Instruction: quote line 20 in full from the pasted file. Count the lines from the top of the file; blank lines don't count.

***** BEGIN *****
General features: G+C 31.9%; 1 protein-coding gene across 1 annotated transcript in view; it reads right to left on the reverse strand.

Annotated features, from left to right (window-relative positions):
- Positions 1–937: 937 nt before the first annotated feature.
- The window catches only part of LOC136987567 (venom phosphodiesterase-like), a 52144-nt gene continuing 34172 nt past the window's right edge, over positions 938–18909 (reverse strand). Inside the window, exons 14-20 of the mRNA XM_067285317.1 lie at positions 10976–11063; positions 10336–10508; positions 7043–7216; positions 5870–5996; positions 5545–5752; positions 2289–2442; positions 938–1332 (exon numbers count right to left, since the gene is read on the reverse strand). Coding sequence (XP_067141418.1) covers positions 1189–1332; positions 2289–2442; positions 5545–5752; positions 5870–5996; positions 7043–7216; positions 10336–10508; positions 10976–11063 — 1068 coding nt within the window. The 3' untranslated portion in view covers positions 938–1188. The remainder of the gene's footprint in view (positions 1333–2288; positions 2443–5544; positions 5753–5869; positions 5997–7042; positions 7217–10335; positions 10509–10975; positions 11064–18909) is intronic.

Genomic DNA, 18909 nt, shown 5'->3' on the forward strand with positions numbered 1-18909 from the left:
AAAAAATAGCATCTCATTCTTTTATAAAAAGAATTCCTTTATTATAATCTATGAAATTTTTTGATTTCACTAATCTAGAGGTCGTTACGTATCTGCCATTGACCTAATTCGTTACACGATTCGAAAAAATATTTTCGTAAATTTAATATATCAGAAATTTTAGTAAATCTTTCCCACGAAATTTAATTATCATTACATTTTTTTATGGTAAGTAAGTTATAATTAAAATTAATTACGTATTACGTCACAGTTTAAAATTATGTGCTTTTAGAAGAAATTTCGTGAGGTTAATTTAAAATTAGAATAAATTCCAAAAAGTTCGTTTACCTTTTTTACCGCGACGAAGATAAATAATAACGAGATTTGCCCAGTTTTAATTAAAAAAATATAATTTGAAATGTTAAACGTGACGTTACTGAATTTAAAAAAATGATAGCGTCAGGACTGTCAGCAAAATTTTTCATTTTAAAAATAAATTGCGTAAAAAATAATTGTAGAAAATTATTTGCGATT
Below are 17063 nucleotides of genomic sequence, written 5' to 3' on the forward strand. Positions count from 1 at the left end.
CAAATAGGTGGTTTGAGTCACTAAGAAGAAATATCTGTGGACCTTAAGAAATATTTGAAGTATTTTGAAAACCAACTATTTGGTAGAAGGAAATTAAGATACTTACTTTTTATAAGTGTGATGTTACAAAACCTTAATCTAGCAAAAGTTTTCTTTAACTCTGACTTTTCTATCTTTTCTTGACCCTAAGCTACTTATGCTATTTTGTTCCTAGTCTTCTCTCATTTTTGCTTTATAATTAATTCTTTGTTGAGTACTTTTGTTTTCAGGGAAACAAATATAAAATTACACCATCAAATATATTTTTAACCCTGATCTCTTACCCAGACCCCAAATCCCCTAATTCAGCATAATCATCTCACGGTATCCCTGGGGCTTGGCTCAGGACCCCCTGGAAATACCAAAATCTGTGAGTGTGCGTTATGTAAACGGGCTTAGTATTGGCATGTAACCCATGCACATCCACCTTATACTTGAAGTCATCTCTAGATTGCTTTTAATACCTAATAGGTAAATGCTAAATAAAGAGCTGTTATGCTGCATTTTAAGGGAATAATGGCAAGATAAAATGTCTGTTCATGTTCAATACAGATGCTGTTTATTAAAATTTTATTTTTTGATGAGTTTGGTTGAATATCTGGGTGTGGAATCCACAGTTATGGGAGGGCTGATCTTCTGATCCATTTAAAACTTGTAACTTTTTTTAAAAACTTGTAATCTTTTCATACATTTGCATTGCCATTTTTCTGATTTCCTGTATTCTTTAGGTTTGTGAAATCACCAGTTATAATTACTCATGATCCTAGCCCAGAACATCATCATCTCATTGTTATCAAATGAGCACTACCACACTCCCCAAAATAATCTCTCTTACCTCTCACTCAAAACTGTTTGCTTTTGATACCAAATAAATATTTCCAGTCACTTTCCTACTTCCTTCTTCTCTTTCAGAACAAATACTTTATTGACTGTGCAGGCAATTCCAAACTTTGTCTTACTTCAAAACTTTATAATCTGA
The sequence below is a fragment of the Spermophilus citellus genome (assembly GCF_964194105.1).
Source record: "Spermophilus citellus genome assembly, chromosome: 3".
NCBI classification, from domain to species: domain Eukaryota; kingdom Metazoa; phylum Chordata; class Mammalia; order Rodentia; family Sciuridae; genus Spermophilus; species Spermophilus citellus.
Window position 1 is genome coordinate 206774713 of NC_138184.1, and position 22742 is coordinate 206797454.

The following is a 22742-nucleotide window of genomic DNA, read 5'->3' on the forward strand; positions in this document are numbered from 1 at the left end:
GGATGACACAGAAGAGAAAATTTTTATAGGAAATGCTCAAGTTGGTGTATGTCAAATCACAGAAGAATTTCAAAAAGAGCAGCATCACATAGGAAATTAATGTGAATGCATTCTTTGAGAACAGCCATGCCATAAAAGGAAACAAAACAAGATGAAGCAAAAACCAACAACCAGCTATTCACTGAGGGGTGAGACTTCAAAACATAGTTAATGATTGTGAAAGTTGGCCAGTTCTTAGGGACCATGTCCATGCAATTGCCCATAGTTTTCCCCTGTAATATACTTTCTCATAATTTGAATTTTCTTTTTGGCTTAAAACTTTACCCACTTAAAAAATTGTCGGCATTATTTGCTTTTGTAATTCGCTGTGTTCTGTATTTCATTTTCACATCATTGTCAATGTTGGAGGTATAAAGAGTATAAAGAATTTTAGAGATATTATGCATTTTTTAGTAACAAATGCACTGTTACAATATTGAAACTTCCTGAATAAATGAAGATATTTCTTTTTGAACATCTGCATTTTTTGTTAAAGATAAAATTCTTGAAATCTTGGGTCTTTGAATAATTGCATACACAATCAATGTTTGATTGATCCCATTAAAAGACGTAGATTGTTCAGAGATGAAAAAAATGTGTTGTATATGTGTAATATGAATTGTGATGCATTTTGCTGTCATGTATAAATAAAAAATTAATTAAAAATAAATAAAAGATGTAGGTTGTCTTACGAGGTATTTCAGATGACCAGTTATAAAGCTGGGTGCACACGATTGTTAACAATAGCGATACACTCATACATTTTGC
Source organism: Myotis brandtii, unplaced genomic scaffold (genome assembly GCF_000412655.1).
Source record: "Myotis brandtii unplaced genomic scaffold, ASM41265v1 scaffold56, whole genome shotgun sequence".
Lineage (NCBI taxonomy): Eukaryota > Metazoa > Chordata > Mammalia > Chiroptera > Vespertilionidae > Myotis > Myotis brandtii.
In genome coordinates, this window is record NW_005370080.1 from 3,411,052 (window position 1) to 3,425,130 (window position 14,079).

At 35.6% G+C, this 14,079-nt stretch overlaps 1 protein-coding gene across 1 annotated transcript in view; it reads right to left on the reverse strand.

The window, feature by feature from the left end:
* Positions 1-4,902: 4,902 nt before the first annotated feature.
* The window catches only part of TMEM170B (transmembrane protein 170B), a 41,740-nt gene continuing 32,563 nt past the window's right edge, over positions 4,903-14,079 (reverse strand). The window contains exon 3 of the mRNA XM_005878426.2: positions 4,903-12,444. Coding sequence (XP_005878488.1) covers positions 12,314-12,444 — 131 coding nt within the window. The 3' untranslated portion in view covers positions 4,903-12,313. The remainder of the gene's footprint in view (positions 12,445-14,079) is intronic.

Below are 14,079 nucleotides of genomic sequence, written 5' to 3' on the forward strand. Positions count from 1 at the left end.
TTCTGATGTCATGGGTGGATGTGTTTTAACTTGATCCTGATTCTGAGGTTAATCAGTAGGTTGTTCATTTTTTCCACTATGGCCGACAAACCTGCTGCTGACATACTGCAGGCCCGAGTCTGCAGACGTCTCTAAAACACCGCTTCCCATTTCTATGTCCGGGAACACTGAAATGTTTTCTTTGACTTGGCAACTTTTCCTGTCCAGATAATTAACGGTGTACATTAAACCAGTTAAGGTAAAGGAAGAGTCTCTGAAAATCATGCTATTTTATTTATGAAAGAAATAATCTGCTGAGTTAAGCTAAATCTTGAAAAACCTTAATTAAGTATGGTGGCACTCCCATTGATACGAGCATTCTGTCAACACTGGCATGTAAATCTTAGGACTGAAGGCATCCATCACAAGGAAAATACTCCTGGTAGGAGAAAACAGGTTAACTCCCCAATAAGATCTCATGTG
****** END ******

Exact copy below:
The window, feature by feature from the left end: